Following on from previous posts I have written in the past few days such as this and this, it seems clear that the relationship between the Egyptian military and the usa are fast deteriorating. The current spat between the Egyptian military and the usa is considerable; the Egyptian military has cut short a delegation to the usa over the dispute over their arresting and charging 43 usa-backed and financed NGO staff in Egypt, which includes six us nationals, with senators from the usa reacting and saying that "If such a resolution is not reached soon, however, we are concerned that consequential damage could be done to the U.S.-Egypt partnership. Congressional support for Egypt – including continued financial assistance – is in jeopardy. A rupture in relations would be disastrous, and the risks of such an outcome have rarely been greater" (source), rather terse and serious words indicating the depth of the current rift.
This issue raises questions that need addressing: what has happened this past year or so in Egypt? Did the west and the usa think that they could get rid of Mubarak and cut a deal with the Egyptian military to have done so? Was a deal done between the usa and Egypt that Mubarak would leave the scene, the military would take over with the price being Egyptian silence and complicity in the nato war on Libya? Why is there this contradiction between the usa and the Egyptian military and how does it pertain to the Egyptian peoples struggle against zionism and imperialism and for people-centred development?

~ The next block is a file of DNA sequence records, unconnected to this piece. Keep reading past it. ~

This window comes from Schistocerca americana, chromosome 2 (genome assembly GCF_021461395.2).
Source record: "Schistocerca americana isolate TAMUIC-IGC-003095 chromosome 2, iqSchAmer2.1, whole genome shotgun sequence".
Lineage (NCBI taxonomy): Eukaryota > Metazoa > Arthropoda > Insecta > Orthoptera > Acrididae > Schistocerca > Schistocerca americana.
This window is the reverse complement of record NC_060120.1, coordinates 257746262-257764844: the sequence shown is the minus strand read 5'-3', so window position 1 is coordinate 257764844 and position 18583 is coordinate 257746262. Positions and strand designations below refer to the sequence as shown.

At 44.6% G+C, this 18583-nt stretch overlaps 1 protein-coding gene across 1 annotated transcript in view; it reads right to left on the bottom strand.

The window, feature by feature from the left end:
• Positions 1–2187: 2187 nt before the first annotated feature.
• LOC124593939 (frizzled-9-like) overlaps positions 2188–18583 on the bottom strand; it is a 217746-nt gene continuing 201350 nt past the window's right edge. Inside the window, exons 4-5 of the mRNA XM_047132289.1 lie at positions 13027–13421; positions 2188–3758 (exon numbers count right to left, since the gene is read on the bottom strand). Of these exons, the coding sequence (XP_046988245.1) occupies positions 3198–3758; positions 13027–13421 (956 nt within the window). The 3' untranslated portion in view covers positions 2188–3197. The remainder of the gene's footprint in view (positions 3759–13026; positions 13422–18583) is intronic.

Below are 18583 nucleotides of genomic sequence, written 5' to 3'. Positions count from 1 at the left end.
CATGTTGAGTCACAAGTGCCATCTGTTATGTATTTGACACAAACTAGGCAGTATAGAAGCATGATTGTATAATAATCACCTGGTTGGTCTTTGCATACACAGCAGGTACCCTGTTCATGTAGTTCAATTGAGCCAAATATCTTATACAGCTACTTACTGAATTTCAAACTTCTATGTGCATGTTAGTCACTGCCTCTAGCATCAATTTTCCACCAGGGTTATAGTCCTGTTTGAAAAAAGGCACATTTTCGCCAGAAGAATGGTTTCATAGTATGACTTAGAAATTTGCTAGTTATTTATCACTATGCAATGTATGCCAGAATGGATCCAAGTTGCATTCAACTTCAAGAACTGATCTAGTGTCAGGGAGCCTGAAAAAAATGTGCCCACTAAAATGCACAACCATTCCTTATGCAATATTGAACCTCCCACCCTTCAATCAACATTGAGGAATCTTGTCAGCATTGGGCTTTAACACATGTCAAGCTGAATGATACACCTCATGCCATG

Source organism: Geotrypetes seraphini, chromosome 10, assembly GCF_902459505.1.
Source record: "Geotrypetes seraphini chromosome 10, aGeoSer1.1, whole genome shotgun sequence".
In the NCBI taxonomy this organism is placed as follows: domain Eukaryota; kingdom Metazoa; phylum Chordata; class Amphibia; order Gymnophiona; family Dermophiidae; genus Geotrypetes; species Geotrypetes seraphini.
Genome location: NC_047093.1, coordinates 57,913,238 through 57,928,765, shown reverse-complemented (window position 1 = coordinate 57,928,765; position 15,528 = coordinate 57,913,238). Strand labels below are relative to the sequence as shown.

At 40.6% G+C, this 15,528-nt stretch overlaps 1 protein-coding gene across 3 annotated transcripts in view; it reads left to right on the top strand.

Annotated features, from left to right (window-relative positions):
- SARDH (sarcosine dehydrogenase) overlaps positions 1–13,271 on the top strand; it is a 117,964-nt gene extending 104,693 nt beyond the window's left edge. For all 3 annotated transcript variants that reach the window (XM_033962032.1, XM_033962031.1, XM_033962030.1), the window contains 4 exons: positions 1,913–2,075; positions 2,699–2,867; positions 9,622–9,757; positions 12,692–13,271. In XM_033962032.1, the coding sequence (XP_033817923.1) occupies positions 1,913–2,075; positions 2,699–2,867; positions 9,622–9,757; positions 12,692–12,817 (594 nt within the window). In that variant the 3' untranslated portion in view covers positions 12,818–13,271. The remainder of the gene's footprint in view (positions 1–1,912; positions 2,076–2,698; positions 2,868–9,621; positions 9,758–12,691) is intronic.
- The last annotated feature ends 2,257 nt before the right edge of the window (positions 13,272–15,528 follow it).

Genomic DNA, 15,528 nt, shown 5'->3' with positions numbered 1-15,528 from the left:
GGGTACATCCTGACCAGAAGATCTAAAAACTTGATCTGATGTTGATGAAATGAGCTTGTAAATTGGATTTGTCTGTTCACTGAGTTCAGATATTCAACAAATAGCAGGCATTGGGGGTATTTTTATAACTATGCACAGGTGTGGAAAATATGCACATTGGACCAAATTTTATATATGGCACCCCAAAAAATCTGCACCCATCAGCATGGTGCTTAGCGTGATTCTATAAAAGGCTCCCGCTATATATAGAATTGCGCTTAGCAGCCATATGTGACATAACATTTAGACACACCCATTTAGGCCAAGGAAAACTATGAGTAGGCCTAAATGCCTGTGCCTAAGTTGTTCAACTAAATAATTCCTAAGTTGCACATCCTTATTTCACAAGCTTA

One is reminded of the Iranian military ships that went through the Suez Canal for the first time in three decades shortly after the departure of Mubarak. Perhaps this was a signal from the Egyptian military that although the west may have got some of what they want out of Egypt with Mubarak's ouster, that the military nonetheless would not be a push over and they have their own independent policies that must be respected.